Indeed, to some, it is easier to simply place the blame for his homophobia on his radicalisation. It is easier to continue our debates on ISIS and terrorism strategies than also consider our attitudes to gays and lesbians, often a slightly taboo subject at the best of times. Owen Jones’ reaction live on air on Sky News shows just how sensitive the situation is and how people’s perceptions of the attack differ. But this totally ignores the fact that Mateen was brought up in America and was therefore exposed to home-grown ignorance and anti-LGBT rhetoric in American society and government which itself leads to marginalisation and violence against the community on a day-to-day basis. He may be Muslim, but is this actually relevant when we consider how anti-LGBT policies are a fundamental mainstream in many parts of America, regardless of faith.

It would be interesting to ask ourselves if the dialogue surrounding the shootings would be different if Mateen was not a seemingly radicalised Muslim, but an anti-gay Christian acting in the name of God. Where does the fact that, completely aside from his faith, he is cited to be a violent and perhaps mentally unstable individual fit in? Would the event have taken on the shape of a less high-profile hate crime? Or merely another mass shooting? By solely labelling it as a ‘terrorist attack’ and linking it to ISIS, it inspires a specific response in us due to recent events attributed to ISIS. The fact that homophobia is not exclusive to a single religion or belief system means that we cannot allow ourselves to simply focus on this as an ISIS inspired terrorist attack. Much focus has been placed on the fact that the attack marks the deadliest domestic terror attack since 9/11 yet it is also the largest targeted attack on the LGBT community since the holocaust.

Increasing acts of terrorism around the globe, coupled with the European refugee crisis, have led to general negative shifts in attitudes towards immigrants and often, islamophobia, ordinary peaceful Muslims are tarred with the same brush as radicalised extremists, leading to ill-conceived fears of Islam itself. Donald Trump’s presidential campaign in the US and the rise of right wing movements in Europe have led to a general increase in ‘hatemongering’. United Nations High Commissioner for Human Rights Zeid Ra’ad al- Hussein warned that ‘Hate is becoming mainstreamed’. We cannot afford to allow this latest attack to inspire yet more hatred and fear by using Mateen’s Muslim faith as a scapegoat and exploit his faith to forward political agendas on terrorism. To do so blatantly ignores the cracks in tolerance and acceptance within our society and towards the LGBT community. Homophobia, Transphobia and Islamophobia all come together under the same umbrella of hatred and it is not until we have dismantled them all that we can be completely peaceful.

The shows of humanity in Orlando as people go out of their way to help and the messages of solidarity and vigils for the victims and the LGBT community held all over the world show us that love can indeed win. But love will only win if we don’t allow tragedies like this to inspire yet more hatred towards other innocent people. We owe it to the 49 individuals who lost their lives and their families.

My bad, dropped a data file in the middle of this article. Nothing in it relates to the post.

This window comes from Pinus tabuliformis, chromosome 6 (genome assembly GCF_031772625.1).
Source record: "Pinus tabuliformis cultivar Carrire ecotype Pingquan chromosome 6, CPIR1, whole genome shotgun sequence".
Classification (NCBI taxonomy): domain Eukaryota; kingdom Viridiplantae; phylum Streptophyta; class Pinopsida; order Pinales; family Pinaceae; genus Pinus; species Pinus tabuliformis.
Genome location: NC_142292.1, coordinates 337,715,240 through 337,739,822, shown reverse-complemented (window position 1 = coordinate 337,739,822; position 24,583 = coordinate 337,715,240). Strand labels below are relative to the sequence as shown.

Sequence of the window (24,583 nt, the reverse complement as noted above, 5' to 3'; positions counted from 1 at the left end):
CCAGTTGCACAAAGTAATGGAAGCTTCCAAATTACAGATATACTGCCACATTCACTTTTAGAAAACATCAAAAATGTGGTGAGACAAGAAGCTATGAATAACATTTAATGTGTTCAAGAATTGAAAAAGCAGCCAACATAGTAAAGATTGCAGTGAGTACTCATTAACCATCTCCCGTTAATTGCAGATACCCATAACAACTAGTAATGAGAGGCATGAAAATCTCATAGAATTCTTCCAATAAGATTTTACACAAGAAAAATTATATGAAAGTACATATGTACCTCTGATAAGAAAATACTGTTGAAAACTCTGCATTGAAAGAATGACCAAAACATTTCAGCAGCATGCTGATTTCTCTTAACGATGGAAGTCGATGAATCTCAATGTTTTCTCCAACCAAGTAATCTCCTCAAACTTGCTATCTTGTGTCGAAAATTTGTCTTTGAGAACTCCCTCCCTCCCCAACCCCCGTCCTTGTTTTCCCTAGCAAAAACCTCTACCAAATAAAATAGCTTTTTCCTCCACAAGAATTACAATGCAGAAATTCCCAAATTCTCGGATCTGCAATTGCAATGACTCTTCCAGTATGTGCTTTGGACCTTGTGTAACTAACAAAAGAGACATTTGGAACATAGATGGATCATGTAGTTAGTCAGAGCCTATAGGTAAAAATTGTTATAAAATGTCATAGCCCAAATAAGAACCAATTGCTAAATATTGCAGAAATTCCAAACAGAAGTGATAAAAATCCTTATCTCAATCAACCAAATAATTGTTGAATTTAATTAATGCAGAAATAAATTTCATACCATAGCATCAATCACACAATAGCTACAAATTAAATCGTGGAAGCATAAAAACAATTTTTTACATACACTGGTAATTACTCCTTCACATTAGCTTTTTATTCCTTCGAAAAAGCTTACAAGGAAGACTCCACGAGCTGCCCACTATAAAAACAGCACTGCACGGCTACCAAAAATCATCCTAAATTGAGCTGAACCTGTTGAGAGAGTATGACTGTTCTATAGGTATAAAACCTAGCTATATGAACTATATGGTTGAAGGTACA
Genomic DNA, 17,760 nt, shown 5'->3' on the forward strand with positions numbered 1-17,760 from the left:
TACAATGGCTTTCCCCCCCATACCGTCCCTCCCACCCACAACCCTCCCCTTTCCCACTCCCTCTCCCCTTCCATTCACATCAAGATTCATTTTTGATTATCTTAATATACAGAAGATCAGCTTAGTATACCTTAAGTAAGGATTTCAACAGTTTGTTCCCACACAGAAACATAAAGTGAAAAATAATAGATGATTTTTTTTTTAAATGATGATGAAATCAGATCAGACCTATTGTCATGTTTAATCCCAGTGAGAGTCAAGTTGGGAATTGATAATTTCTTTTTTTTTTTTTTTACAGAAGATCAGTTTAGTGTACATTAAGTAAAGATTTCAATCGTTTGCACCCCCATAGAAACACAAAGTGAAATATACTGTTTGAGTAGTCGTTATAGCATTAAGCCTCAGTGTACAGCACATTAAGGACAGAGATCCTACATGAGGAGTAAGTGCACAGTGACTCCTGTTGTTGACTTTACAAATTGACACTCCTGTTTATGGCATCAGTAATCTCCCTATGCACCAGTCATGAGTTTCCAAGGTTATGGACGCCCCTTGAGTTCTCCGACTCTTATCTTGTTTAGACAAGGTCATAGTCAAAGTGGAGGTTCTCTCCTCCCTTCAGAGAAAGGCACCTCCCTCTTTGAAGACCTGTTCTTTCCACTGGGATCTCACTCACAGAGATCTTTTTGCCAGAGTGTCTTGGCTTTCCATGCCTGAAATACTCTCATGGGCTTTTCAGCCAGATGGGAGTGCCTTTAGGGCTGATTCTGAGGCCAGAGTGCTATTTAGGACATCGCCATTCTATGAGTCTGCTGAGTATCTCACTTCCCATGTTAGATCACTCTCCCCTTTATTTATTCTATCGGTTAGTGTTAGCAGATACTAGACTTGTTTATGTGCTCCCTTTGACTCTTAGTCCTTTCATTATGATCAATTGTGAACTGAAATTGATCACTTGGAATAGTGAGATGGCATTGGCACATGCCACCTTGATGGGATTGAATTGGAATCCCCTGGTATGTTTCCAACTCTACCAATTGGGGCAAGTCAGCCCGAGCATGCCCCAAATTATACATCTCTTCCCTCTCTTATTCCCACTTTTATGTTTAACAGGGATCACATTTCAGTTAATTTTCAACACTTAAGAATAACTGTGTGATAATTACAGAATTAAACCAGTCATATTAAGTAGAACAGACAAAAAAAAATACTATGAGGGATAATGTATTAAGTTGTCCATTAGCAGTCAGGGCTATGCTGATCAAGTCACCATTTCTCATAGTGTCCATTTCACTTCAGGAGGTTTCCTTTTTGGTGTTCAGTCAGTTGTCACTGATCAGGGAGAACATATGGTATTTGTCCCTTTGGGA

March 29th – a day to celebrate and remember

While cheering the first same-sex marriages we should remember those suffering under state-sanctioned homophobia


In late September 2003, the mid-Uganda town of Soroti was pillaged by the Lord’s Resistance Army (LRA). The militant movement, led by Joseph Kony, is infamous for its use of child soldiers and indiscriminate violence.

While working there four years later, I heard stories from children orphaned as a result of the attack. One girl saw her parents killed, her brother taken away and their house burned down. She was then walked two hundred miles north to the Sudanese (now South Sudan) border. Miraculously, she escaped and arrived back in Soroti where she was reunited with her brother.

The LRA has since continued their activities in Central African Republic and the Democratic Republic of the Congo but northern Ugandan live in fear of future attacks. Yet a different fear is currently affecting half a million Ugandans.

Under the guise of Christian morality and the protection of children, Ugandan President Museveni signed the Anti-Homosexuality Act in February.[1] Originally prescribing the death penalty, the Act punishes homosexual activity with up to life imprisonment. The Facebook page of Uganda’s Ministry of Information & National Guidance provided Museveni’s statement following his signature:

Since my original thesis that there may be people who are born homosexual has been disproved by science, then the homosexuals have lost the argument in Uganda. They should rehabilitate themselves and society should assist them to do so.[2]

Such thinking isn’t unique to Uganda. Sudan, Mauritania, parts of Nigeria and Somaliland hold the death sentence as appropriate punishment. In 2012, Ban Ki-moon pressed the African Union to encourage respect for gay rights throughout Africa, but there has been little evidence of action.